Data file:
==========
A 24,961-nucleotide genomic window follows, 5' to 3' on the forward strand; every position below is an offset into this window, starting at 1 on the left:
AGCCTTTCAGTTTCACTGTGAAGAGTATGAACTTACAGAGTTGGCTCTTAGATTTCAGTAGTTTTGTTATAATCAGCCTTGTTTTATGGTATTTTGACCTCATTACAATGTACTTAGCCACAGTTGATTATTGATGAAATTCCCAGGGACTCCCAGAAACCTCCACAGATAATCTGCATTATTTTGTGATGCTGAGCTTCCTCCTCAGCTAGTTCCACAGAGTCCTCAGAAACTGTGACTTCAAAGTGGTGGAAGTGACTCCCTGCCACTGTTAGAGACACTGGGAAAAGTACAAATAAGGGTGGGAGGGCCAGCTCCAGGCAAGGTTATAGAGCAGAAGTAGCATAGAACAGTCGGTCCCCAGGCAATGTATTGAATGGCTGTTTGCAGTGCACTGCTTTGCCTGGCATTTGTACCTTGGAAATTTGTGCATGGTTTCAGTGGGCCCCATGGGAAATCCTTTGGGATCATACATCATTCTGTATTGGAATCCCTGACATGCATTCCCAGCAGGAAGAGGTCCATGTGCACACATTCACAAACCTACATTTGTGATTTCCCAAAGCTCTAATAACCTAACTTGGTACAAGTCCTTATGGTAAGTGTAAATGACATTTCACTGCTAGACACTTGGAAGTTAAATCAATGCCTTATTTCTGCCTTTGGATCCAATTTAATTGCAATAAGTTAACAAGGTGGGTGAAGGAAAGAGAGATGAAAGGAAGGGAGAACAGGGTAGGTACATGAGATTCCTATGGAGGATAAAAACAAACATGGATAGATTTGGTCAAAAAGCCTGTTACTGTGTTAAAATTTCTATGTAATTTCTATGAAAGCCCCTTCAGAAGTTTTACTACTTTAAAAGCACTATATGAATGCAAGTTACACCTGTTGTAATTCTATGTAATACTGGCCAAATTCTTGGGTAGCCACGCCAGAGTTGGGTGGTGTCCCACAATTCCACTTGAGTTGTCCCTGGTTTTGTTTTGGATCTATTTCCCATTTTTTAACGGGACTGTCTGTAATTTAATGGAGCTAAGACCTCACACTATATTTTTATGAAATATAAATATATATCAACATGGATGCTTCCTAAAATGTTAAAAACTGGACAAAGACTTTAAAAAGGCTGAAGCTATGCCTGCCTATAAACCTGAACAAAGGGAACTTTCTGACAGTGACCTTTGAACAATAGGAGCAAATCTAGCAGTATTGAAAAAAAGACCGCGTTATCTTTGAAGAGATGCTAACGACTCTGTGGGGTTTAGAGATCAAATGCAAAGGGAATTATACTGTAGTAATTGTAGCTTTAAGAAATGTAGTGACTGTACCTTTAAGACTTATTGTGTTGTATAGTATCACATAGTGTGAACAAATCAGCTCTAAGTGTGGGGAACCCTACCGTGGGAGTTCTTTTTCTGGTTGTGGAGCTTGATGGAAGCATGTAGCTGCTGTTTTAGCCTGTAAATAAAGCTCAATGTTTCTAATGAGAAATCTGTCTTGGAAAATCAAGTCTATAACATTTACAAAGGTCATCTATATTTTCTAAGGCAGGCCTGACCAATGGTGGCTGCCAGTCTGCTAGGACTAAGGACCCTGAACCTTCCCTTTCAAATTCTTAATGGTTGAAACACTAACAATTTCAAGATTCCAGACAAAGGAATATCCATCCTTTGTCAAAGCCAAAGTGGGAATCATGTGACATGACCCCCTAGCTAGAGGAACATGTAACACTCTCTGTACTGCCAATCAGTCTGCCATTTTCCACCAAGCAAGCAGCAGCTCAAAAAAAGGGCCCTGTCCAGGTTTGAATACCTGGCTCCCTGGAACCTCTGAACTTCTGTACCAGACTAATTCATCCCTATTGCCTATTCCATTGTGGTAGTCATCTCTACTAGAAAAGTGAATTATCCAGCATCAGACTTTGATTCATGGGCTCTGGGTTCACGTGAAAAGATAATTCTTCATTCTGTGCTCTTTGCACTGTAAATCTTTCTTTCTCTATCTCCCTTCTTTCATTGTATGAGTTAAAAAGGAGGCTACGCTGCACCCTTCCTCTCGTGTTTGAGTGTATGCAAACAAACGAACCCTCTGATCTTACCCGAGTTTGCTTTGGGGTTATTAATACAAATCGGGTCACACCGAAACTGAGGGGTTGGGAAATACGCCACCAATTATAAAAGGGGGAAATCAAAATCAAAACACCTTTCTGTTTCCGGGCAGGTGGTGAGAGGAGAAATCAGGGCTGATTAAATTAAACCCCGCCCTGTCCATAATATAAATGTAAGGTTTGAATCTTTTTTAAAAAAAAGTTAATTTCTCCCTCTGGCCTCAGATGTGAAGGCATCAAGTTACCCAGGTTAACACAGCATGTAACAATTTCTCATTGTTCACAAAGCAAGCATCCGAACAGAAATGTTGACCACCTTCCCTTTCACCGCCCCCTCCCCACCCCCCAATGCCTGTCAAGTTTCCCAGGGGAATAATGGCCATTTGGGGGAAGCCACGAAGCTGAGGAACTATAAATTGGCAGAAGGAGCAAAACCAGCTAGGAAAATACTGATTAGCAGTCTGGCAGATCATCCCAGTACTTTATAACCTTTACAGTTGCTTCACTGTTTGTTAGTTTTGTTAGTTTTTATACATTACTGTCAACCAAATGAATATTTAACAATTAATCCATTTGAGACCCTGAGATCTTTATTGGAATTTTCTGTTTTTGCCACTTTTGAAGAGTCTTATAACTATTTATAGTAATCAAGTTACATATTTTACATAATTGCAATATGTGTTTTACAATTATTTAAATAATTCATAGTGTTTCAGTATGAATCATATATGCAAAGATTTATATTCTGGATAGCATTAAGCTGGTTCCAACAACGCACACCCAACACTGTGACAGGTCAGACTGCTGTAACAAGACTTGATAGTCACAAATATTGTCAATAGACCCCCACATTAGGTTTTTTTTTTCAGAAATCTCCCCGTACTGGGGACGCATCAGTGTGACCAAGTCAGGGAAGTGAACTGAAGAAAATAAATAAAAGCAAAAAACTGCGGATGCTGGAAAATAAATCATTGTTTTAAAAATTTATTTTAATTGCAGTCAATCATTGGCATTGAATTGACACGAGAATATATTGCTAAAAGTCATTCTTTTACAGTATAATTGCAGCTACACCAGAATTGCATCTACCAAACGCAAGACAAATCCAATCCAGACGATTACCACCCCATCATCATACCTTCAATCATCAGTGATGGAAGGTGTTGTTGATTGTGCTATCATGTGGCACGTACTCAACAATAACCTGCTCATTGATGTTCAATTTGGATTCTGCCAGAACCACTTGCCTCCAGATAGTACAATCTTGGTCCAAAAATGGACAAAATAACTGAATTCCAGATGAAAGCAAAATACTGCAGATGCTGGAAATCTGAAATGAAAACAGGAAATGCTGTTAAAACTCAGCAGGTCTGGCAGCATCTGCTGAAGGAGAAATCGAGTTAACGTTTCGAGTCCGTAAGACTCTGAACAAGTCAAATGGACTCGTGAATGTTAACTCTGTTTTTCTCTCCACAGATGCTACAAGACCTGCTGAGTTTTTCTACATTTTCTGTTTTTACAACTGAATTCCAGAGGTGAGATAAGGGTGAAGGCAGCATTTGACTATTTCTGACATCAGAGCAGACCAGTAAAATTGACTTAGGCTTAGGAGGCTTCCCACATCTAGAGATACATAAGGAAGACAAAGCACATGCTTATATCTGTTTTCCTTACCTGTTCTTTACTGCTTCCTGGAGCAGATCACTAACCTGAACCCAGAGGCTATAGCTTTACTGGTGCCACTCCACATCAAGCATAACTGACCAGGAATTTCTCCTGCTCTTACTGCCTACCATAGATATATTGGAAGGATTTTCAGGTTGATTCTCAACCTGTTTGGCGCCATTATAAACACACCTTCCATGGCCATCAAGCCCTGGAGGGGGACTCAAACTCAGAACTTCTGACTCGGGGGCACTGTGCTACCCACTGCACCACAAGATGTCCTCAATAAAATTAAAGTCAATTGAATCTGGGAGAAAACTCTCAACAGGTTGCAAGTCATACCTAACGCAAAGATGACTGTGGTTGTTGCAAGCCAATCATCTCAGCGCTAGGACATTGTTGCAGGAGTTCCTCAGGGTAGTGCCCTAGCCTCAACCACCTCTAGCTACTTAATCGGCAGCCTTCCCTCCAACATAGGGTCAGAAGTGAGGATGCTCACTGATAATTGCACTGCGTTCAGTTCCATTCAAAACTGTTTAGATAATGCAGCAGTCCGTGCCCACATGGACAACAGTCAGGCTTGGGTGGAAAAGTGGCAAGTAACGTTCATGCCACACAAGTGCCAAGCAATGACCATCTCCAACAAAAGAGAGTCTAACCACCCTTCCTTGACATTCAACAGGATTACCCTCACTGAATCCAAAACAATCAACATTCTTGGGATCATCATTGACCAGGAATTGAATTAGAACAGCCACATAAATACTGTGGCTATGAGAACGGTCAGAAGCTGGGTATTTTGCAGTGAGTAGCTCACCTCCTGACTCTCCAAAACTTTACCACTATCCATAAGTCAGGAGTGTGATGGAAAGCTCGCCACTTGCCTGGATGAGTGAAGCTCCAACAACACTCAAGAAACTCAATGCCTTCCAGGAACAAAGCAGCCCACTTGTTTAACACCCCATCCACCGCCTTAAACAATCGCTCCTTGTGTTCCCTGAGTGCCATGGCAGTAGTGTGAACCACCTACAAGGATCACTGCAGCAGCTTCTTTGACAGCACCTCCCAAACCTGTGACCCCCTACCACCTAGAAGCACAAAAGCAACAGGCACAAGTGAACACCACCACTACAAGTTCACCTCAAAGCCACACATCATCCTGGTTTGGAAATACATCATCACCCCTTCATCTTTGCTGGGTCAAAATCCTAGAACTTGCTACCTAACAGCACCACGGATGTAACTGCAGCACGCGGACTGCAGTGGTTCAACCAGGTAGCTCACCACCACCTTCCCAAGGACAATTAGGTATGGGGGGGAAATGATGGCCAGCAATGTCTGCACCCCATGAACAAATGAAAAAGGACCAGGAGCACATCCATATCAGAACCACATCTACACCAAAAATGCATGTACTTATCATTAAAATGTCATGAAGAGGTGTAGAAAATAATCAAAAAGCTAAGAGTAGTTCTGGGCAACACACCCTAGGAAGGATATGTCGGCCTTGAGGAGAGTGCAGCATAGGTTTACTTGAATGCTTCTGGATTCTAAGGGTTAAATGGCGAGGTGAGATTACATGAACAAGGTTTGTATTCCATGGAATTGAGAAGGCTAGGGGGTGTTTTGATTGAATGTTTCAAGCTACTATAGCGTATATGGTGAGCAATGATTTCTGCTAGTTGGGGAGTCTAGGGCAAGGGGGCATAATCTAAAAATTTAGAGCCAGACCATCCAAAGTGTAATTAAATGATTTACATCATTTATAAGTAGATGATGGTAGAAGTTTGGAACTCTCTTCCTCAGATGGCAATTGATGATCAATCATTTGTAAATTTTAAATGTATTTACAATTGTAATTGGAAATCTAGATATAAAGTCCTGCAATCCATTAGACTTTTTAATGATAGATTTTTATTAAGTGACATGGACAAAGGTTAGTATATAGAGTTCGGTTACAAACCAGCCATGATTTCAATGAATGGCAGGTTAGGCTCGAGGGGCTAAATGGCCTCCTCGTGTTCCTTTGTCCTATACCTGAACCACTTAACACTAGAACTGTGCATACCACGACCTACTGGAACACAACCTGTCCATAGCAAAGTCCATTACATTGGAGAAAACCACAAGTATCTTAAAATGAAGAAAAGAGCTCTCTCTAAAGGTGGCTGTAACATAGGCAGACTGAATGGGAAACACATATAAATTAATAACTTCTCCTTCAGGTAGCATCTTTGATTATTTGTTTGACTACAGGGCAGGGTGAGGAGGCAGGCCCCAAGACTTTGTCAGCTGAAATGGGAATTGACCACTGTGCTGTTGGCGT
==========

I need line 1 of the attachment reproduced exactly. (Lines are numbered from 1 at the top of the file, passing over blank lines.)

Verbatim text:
A 24,961-nucleotide genomic window follows, 5' to 3' on the forward strand; every position below is an offset into this window, starting at 1 on the left: